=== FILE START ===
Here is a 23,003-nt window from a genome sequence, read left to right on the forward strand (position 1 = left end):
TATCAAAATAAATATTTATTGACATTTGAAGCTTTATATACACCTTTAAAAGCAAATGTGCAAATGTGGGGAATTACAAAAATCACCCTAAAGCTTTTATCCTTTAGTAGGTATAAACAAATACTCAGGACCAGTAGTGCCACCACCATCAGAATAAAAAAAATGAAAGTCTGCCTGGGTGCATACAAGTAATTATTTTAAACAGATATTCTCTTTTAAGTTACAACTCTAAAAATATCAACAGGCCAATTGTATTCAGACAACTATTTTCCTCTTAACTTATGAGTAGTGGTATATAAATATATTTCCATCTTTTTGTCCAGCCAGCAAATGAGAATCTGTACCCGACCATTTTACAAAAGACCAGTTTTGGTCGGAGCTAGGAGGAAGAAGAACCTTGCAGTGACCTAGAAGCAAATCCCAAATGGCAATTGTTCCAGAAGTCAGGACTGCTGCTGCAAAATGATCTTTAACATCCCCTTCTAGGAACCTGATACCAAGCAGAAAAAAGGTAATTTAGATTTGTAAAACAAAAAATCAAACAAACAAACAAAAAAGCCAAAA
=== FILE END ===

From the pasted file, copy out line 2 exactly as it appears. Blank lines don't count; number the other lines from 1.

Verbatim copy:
TATCAAAATAAATATTTATTGACATTTGAAGCTTTATATACACCTTTAAAAGCAAATGTGCAAATGTGGGGAATTACAAAAATCACCCTAAAGCTTTTATCCTTTAGTAGGTATAAACAAATACTCAGGACCAGTAGTGCCACCACCATCAGAATAAAAAAAATGAAAGTCTGCCTGGGTGCATACAAGTAATTATTTTAAACAGATATTCTCTTTTAAGTTACAACTCTAAAAATATCAACAGGCCAATTGTATTCAGACAACTATTTTCCTCTTAACTTATGAGTAGTGGTATATAAATATATTTCCATCTTTTTGTCCAGCCAGCAAATGAGAATCTGTACCCGACCATTTTACAAAAGACCAGTTTTGGTCGGAGCTAGGAGGAAGAAGAACCTTGCAGTGACCTAGAAGCAAATCCCAAATGGCAATTGTTCCAGAAGTCAGGACTGCTGCTGCAAAATGATCTTTAACATCCCCTTCTAGGAACCTGATACCAAGCAGAAAAAAGGTAATTTAGATTTGTAAAACAAAAAATCAAACAAACAAACAAAAAAGCCAAAA